As many people return to in-person work or at least split their time between the office and home as part of a hybrid solution, they continue to want warm living spaces that help them relax and reconnect with nature when in their element – a trend that emerged in the early days of the Covid-19 pandemic when governments legislated lockdowns to prevent disease transmission. One of the best ways to achieve this aesthetic is through the use of wood since it has the innate ability to bring us closer to the outdoors and all the great things Mother Nature has to offer. This has resulted in the resurgence of wood cabinets in the kitchen, notably those made of walnut and oak, desired for their grain characteristics and design flexibility since either works well with many styles, from rustic to modern, as well as a wide range of wall paint colours.
Lesser known is the desire for wood range hoods, particularly those that contrast other elements in the kitchen. (Think a walnut exhaust hood above a stainless-steel gas stove that’s sandwiched between bright white cabinets.) Used as a skin on the venting system, this wood treatment creates a focal point in the kitchen. Popular styles are clean-line rectangular with moulding and ‘triangular-shaped’ with board and batten, shiplap or beadboard. All of these have the front of the hood sloping back from the bottom edge; however, a rectangular hood does not have any slope to the sides, while a ‘triangular’ one does at varying degrees and with or without an upper boxed section.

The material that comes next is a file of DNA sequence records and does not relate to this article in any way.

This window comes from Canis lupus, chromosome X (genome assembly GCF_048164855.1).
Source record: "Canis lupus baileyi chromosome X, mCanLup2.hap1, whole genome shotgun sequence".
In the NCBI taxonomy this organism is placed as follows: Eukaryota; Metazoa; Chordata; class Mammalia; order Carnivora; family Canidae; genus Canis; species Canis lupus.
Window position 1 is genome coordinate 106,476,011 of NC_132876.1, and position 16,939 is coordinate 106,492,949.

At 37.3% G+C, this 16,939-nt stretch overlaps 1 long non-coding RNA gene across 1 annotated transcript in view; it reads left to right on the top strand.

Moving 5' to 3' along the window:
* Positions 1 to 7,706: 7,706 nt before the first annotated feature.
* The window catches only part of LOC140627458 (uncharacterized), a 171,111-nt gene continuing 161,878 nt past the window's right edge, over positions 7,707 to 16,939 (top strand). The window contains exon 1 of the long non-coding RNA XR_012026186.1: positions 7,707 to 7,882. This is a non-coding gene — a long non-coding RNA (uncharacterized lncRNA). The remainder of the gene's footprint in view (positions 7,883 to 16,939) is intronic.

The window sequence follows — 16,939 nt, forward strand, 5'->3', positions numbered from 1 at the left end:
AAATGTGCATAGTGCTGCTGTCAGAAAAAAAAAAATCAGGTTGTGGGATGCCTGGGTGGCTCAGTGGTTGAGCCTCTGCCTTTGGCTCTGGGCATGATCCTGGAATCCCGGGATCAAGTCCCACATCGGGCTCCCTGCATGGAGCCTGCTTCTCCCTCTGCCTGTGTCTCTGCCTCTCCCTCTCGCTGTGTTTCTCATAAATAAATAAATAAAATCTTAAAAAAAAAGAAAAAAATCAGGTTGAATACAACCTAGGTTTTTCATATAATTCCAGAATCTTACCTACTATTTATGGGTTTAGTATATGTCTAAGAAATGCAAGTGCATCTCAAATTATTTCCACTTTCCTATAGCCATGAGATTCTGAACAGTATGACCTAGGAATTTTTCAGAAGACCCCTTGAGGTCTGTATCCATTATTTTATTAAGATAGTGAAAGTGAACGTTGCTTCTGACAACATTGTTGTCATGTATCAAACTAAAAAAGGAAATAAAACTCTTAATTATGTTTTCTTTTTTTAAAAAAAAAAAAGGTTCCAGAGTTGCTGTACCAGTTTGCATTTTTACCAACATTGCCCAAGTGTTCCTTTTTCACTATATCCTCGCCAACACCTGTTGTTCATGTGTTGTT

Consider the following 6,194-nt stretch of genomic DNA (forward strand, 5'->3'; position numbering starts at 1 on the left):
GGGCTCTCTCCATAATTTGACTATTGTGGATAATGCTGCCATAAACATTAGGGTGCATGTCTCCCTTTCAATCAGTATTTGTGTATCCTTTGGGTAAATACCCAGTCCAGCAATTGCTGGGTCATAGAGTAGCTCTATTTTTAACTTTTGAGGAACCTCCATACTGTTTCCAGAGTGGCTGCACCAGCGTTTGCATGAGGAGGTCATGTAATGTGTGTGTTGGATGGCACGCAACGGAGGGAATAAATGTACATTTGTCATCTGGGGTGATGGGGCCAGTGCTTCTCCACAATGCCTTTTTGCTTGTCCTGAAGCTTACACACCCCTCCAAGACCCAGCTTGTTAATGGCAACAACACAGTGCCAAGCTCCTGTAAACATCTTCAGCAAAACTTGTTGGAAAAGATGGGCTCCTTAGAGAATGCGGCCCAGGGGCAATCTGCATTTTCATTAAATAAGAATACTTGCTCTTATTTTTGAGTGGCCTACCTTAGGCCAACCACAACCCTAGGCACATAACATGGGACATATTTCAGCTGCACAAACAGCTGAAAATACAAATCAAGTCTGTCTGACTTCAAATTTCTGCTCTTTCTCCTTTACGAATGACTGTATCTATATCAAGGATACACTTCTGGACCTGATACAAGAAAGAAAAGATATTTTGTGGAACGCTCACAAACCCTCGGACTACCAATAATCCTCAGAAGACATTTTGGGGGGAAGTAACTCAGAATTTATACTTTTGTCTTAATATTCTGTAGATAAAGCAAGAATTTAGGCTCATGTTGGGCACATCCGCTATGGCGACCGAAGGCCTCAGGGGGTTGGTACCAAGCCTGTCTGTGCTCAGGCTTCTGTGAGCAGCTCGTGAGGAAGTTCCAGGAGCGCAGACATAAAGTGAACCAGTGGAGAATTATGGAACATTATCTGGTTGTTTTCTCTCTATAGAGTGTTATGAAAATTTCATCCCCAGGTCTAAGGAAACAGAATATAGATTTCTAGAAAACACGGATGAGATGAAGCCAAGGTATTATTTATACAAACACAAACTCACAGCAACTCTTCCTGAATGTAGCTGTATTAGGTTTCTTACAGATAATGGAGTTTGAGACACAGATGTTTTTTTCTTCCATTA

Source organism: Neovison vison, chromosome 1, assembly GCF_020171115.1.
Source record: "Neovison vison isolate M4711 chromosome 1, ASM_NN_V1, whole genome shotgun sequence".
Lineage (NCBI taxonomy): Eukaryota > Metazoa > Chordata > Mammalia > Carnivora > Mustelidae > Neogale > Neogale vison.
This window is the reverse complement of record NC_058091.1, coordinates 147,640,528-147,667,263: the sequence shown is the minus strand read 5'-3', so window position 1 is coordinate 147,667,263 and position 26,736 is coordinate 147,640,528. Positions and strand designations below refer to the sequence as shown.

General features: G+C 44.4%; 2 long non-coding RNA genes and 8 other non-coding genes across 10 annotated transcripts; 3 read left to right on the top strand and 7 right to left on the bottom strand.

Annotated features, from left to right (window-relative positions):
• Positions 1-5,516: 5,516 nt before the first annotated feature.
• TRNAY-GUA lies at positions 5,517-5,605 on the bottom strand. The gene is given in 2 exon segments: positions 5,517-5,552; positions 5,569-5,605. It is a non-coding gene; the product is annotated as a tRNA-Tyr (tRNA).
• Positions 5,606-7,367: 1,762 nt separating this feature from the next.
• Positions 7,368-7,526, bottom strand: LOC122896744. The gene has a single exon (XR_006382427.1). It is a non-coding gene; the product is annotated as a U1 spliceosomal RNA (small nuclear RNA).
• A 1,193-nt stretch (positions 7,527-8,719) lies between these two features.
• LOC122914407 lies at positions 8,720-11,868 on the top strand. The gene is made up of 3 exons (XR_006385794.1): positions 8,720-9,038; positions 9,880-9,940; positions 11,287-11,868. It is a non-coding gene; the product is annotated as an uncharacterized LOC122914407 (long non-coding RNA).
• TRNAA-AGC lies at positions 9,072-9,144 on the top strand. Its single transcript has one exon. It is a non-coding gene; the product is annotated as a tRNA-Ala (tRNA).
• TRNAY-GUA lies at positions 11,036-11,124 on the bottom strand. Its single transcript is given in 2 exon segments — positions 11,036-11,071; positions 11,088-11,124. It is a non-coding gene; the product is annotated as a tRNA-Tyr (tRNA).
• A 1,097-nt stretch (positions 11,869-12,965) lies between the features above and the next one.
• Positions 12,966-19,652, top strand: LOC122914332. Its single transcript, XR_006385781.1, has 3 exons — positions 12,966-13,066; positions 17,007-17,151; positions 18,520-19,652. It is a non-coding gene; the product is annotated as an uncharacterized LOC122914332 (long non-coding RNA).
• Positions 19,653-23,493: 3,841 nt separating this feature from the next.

Homeowners are looking to incorporate wood features in other spaces, too, like mudrooms and breakfast nooks in the form of custom-made benches with storage under a flip-top and living areas by way of floating shelves and built-ins. One item that is getting a lot of attention of late is the fireplace. And for good reason. A wood-clad surround adds to the warmth the hearth exudes as well as visual interest to the room, replacing stone like granite and marble and classic brick as the material of choice for some, especially those who are eco-conscious. The wood-slatted look, whether vertical or horizontal, has become favoured as it draws the eye up or out, adds texture and a sense of depth to a space.
In rooms with no fireplace, homeowners are seeking a similar wow factor, which can be achieved with accent walls. These projects are generally a low investment for them in terms of cost. What’s more, a little goes a long way to add differentiation and visual interest. On-trend is floor-to-ceiling board and batten, herringbone or other geometric patterns for a classic look, and panelling or ‘fluting’ for a more modern, minimalist aesthetic. Tight leading between flutes builds texture and contrast; when more spaced out, it creates a softer, less intense effect.
Not to be overlooked is the ceiling, known as the fifth wall. Exposed wood ceilings are another emerging design element that is increasingly being employed. Its unexpectedness is attention-grabbing in an understated way. And because the pattern of the wood grain has its own scale and properties, no two ceilings (and therefore rooms) are alike. A wood-slatted ceiling serves a functional purpose, too. Lighting and media systems can be integrated behind the slats, and the ceiling itself provides acoustic benefits. Tongue-in-groove wooden beams, whether sand-finished or rustic and knotty, or a coffered ceiling are also great ways to turn what’s normally just a blank surface above into a real head turner.
Clare Tattersall is an interior designer and decorator in Toronto, and the editor of Canada’s floor covering magazine, Coverings.